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Learn all about Angioedema, also known as giant hives; the causes, symptoms, how to get a diagnosis, and how to treat it

Hives are a common reaction to skin coming into contact with an allergen, either in the home or outside exposed to the elements of nature. They are classified as raised patches of skin that are accompanied by a burning sensation, uncontrollable itch and redness surrounding the area affected.

If the hives are in conjunction with massive swelling, fluid buildup and a rapid spread rate; this could be the signs of an underlying medical issue – angioedema. If a person is suffering from angioedema, then it is important they seek professional medical help as soon as possible as this issue can cause long-term health problems if left untreated.

Diagnosis

To be diagnosed with angioedema, a visit to a medical professional is in order to rule out other medical conditions with similar symptoms. As this condition is usually accompanied by an outbreak of hives; the first thing that the doctor will consider is the length of time that the hives have been on the skin. Hives that have persisted for longer than six weeks are generally the sign of angioedema. Additional blood tests and allergy tests might be performed to confirm the medical condition is, indeed, angioedema.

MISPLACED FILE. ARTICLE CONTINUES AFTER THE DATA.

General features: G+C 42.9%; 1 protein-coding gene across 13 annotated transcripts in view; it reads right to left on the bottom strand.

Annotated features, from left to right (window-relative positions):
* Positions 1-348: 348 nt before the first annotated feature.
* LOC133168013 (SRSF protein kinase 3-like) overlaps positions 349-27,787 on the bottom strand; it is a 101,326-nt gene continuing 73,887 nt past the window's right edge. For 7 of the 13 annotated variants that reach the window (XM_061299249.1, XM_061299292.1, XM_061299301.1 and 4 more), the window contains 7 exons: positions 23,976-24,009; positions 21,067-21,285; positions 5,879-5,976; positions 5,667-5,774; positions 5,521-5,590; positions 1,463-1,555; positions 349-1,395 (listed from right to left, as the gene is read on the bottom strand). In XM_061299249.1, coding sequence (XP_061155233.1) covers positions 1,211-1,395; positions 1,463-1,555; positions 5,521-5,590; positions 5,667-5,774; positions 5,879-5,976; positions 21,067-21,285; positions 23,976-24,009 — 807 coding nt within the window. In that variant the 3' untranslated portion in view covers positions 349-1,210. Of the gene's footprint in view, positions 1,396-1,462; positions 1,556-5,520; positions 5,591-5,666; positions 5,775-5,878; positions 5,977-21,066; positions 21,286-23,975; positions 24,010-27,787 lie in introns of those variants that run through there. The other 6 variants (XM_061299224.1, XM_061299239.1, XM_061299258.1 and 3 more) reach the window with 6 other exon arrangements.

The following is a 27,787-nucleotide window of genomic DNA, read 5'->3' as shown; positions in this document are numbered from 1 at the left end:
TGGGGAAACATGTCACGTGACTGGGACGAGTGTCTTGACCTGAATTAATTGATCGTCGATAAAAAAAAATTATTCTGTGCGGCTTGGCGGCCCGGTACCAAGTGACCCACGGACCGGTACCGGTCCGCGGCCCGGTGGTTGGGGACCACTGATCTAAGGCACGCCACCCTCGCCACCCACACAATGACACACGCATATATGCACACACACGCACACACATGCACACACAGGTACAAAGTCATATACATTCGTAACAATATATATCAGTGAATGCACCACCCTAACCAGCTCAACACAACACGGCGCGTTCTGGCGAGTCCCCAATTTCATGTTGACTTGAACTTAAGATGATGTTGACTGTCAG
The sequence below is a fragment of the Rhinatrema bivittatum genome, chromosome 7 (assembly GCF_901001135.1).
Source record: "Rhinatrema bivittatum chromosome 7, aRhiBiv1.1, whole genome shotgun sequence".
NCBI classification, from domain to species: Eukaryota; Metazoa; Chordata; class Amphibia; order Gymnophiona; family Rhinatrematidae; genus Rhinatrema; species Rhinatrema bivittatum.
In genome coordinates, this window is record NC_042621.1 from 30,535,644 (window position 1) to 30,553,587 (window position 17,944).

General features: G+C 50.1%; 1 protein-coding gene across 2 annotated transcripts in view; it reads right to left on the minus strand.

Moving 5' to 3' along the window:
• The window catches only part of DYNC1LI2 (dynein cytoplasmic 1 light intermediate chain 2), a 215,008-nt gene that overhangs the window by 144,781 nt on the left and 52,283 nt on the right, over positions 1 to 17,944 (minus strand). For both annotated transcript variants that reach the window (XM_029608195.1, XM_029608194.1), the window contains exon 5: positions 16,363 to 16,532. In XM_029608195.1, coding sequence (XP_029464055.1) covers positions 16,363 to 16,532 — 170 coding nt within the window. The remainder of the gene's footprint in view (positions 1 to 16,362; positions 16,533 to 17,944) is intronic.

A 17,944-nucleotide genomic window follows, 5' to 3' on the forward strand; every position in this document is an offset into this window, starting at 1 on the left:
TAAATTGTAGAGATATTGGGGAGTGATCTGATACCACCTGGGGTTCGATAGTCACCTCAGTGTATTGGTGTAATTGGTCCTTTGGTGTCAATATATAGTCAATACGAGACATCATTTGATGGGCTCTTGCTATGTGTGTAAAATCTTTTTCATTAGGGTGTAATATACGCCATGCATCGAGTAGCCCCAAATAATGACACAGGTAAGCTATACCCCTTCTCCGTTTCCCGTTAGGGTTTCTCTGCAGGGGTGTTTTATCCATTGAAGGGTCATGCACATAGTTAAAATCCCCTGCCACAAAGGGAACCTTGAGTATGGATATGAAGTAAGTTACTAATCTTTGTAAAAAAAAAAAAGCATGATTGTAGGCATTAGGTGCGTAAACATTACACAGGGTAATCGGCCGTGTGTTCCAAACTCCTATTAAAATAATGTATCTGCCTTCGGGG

Angioedema is defined as the swelling of the deeper layers of skin due to fluid buildup below the surface. Common areas where the swelling occurs is the face, tongue, arms and legs while in severe cases it can occur in throat, lungs and stomach tracts. While not typically fatal or life-threatening, it does have the potential to cause fatalities when it occurs in one of the areas named above for severe cases.

Causes

  • Allergic reaction
  • Stress
  • Medical conditions
  • Exposure to elements

Angioedema is often the result of an allergic reaction, hence the reason that the hives appear on the surface of the skin. These allergic reactions cause an increase in the level of histamines in the bloodstream, creating fluid buildup and swelling.

Rarer cases of reported angioedema have been found to be caused by stress, medical conditions, and exposure to extreme outdoor elements (below freezing cold or high humidity weather).